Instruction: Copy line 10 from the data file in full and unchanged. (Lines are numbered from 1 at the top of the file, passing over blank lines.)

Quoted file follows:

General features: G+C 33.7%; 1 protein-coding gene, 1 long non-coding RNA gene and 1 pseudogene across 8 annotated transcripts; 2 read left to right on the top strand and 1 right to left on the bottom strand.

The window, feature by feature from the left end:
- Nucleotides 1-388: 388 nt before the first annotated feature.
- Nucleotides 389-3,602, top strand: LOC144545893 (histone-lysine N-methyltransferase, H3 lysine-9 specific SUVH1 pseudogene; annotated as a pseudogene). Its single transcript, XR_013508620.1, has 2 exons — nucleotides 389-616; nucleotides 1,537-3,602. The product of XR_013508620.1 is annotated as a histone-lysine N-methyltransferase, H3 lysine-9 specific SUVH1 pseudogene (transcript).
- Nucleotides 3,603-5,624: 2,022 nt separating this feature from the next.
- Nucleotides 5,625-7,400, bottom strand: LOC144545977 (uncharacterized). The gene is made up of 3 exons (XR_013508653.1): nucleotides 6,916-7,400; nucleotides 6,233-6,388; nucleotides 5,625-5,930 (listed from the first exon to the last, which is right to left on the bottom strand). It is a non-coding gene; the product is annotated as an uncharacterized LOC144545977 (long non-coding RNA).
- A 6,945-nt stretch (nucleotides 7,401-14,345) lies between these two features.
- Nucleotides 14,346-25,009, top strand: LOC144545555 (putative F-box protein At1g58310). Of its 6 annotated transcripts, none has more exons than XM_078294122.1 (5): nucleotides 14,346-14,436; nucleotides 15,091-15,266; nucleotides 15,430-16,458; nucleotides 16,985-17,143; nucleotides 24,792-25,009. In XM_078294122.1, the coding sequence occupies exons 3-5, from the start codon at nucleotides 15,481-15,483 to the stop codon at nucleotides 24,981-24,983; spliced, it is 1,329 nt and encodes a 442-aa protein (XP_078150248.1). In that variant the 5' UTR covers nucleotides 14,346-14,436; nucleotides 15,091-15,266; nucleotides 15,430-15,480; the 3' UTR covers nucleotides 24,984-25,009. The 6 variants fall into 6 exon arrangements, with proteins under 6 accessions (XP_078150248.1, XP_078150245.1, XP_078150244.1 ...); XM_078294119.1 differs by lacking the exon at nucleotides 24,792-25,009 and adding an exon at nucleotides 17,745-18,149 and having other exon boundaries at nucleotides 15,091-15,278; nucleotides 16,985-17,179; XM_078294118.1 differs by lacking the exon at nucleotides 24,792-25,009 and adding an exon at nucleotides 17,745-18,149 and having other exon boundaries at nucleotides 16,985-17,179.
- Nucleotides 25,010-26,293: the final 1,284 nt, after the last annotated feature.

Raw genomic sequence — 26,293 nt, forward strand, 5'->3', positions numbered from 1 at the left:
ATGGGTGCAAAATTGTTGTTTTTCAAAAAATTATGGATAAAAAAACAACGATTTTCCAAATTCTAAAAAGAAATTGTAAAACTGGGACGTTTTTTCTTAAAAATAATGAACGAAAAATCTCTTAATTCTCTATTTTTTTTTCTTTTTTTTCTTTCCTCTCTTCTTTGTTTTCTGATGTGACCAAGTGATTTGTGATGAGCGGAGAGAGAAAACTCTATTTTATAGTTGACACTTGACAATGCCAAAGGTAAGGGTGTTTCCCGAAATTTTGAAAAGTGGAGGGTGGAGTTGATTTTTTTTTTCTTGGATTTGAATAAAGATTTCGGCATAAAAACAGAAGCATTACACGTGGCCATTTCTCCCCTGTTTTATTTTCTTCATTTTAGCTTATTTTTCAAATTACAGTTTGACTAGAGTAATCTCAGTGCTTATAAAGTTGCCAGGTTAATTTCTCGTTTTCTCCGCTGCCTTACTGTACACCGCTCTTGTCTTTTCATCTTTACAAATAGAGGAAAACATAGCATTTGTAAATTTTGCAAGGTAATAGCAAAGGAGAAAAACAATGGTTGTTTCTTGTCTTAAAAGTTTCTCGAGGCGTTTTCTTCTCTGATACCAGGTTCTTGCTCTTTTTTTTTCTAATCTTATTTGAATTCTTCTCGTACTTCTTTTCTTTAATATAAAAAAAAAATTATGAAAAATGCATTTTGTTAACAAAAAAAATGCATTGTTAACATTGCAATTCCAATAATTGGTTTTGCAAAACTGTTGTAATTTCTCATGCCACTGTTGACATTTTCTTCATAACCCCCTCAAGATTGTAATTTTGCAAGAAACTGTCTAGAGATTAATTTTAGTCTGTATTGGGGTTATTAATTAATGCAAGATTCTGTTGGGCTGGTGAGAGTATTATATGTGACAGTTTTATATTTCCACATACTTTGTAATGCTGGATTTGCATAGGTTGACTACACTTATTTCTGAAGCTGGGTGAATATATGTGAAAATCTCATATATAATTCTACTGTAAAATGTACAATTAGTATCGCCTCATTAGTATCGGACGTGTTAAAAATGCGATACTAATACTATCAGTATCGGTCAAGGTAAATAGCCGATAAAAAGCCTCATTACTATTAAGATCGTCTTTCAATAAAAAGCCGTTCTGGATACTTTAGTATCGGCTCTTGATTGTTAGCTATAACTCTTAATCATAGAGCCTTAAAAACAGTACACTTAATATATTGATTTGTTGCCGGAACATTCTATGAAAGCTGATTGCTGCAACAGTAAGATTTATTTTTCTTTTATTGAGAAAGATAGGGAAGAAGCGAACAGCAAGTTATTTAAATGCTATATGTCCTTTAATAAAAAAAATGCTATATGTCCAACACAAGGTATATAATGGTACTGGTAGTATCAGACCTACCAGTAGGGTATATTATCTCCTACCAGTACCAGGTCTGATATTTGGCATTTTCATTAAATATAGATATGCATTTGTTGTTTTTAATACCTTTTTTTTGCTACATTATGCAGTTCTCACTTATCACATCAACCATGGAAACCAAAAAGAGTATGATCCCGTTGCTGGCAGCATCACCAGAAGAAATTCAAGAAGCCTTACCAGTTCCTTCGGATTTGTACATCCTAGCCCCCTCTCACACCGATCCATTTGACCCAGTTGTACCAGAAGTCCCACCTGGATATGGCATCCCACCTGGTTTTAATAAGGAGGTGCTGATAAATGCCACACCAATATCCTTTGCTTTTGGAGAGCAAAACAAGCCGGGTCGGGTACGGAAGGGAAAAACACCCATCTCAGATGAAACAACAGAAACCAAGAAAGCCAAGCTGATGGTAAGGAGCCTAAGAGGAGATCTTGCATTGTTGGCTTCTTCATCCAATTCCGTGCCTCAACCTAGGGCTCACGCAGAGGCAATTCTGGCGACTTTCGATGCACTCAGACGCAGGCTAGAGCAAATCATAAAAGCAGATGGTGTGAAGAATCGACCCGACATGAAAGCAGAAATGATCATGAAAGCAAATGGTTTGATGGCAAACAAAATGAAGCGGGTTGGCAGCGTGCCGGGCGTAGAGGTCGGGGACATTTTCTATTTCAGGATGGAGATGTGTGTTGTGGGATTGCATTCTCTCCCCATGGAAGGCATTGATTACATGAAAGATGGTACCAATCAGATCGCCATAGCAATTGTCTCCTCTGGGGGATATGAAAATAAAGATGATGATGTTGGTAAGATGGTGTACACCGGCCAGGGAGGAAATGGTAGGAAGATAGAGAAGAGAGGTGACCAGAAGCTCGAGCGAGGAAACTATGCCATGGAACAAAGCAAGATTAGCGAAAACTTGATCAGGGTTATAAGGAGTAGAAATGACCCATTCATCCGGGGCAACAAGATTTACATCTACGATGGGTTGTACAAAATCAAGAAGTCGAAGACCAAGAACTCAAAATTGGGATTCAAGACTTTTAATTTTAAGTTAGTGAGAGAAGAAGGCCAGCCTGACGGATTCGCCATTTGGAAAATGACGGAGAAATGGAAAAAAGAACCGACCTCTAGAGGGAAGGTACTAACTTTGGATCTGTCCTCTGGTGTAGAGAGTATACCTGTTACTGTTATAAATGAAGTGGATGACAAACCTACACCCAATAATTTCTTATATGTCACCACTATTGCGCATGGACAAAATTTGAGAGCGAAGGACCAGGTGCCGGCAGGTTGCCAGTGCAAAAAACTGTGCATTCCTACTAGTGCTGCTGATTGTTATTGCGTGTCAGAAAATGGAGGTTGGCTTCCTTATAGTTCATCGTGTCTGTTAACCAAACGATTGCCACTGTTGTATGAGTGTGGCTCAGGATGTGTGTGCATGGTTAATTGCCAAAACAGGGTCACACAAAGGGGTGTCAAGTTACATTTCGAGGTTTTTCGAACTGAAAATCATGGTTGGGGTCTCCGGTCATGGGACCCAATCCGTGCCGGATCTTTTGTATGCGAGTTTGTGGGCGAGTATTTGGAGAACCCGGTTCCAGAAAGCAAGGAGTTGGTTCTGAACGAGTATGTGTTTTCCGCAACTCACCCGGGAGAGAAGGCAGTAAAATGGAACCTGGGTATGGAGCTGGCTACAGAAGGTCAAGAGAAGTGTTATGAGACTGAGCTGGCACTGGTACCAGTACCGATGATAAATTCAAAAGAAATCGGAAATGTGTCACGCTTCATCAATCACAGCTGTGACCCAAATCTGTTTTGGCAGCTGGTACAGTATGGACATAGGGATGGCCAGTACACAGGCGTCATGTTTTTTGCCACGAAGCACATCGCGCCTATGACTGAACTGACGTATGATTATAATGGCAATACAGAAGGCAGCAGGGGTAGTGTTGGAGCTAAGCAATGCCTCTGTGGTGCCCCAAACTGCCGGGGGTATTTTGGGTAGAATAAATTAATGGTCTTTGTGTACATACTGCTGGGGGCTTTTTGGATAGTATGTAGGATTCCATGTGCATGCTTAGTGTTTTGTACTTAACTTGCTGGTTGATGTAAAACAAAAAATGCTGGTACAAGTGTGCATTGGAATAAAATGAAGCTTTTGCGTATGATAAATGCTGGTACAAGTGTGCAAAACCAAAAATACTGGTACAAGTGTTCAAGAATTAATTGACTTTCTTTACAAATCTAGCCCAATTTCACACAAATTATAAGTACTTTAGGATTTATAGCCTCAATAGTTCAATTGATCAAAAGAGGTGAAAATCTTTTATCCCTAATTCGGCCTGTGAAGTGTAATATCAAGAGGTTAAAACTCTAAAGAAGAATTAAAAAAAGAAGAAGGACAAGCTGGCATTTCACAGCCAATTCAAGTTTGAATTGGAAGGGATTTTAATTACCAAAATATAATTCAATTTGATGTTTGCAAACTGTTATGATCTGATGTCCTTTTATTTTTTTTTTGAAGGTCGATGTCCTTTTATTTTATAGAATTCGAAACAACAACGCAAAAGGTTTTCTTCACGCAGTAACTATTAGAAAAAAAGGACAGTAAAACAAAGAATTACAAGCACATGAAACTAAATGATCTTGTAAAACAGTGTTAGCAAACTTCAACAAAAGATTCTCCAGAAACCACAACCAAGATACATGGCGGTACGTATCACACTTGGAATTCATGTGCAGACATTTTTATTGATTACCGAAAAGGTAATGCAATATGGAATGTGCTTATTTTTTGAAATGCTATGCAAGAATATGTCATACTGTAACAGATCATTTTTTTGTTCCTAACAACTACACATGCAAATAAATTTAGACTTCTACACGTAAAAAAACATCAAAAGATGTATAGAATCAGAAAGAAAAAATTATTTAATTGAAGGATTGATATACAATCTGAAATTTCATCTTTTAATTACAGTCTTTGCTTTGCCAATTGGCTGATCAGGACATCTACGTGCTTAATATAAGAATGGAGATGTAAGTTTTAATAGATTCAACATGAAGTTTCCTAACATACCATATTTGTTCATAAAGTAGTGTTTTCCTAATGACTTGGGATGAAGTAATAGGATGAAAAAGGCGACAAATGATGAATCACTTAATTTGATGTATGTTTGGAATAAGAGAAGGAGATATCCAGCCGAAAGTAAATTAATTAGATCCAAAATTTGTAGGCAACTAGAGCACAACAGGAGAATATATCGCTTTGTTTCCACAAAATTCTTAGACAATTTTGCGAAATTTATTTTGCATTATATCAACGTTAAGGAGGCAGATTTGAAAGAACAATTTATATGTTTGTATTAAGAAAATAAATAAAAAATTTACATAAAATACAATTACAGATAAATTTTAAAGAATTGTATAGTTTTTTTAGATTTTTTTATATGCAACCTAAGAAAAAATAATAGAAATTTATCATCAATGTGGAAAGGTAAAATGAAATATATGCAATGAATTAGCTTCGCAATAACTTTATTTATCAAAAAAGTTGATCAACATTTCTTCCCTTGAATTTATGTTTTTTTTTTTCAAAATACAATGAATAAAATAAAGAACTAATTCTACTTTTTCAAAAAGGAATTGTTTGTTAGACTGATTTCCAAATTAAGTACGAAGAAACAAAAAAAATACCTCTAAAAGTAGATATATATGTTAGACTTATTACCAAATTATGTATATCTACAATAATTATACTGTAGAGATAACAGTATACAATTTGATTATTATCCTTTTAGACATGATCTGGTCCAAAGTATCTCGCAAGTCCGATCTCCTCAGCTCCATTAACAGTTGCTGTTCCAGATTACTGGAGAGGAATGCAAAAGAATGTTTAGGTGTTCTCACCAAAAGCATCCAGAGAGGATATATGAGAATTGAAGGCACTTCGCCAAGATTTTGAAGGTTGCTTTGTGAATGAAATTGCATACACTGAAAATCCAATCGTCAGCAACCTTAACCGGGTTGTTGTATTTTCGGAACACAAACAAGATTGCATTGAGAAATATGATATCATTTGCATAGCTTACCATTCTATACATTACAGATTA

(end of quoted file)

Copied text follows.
Raw genomic sequence — 26,293 nt, forward strand, 5'->3', positions numbered from 1 at the left: